Lets start by looking at Picture 1 above you'll notice 3 black circles and 3 red circles.
You Guessed IT !! solder 3 10" black wires and 3 10" red wires to the corrosponding spots marked on the PowerBoost.
The Switch (The Power Switch (Not Nintendo)):
Cut a single right or left leg off your switch and solder on a 2" wire to the remaining center and alternate legs of your amputee power switch.
solder one of the wires from you switch to en on the powerboost and the remaining wire to gnd on your powerboost board.
Hot Glue is cheap, quick, and easy. I reccomend now putting some hot glue over each of the wires connected to the PowerBoost Board
Step 4: Speaker and Audio Board and HeadPhone Jack (A.K.A. Tying It All Together)
This is the step in which we combine our various assets
Solder the Speaker:
Look at the picture above and solder one wire to each of the pads on the speaker as shown above. I'm too cheap for heat shrink so if you're like me HOT GLUE!
Solder the audio board:
grab your PAM8302 look at the writing. On the side where the board says 4-8 ohms solder your speaker wires to the two center pads as pictured above.
Solder the power to the audio:
Take one of you red power leads and one of your grounds from you PowerBoost board and solder the red wire to vin on the PAM8302 and the black wire to gnd on your PAM8302.
Solder headphone to the PAM8302:
Take the red wire from your headphone jack and solder it to A+ on your PAM8302
Take the black wire from your headphone jack and solder it to A- on your PAM8302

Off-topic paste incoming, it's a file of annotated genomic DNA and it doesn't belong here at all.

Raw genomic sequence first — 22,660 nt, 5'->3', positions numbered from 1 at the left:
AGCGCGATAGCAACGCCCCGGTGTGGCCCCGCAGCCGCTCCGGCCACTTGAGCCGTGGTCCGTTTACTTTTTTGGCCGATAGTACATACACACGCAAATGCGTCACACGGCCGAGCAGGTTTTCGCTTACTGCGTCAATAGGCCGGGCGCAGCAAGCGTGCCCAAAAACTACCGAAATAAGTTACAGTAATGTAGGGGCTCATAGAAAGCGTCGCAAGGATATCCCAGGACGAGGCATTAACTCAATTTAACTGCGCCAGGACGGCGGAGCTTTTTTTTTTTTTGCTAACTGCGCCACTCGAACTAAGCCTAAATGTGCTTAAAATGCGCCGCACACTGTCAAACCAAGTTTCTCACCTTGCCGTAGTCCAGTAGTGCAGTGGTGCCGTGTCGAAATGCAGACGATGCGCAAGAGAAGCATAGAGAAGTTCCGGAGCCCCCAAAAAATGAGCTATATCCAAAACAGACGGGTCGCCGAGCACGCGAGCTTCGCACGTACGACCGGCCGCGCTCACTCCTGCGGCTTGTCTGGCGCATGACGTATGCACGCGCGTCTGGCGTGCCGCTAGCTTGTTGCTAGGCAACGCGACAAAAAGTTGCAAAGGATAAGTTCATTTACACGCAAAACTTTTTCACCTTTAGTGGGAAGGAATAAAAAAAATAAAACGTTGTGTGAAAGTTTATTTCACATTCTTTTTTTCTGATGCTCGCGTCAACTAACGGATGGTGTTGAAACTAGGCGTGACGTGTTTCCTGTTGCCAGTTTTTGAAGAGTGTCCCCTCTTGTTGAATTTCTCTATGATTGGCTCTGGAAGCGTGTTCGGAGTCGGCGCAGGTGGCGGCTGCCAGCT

Solder the Pi:
There's a picture of the pi above. Take one black wire from your power boost solder it to the black dot on the picture of the pi.
Take one red wire from your power boost solder it to the red dot on the picture of the pi.
carefully be sure the remaining black wire from the power boost and red wire from the powerboost aren't touching anything. then attach the battery and flip the switch. if everything is hooked up correctly an led should light on the pi, on the charge board and you may hear a light buzz from the speaker if it's noisy enough to bother you you likely have an issue with you solder joints.
Step 5: Assembly
We should now have everything attached with exception of the LCD and the optional pi camera. in the first few pictures you'll see how to screw in the pi itself. it's quite simple, so pull out your kit of 80 various laptop screws find some screws just a mm or two longer than the thickness of the pi and thread them into the soft printed plastic. PLA is recommended. there should be two lovely pegs to set the pi on, and on the opposite corners there's holes to thread. the same goes for the power board. there's pictures above that shows the assembly of the power boards.
now push the switch through the tiny hole above the power board. grab the switch from the outside with with some tweezers or finger nails. While pulling gently on the switch to keep it from falling back into the case put some hot glue on the backside of the switch as pictured above. once the glue has cooled double check that the switch is in a good position for use. If it's not good peal off the glue and try again.
Drill a 3/16th inch hole between the pi and the powerboost you can also dremel a hole. This should be on the side of the case where the pi's usb ports are located. Slide the headphone jack into the hole and hot glue it in place.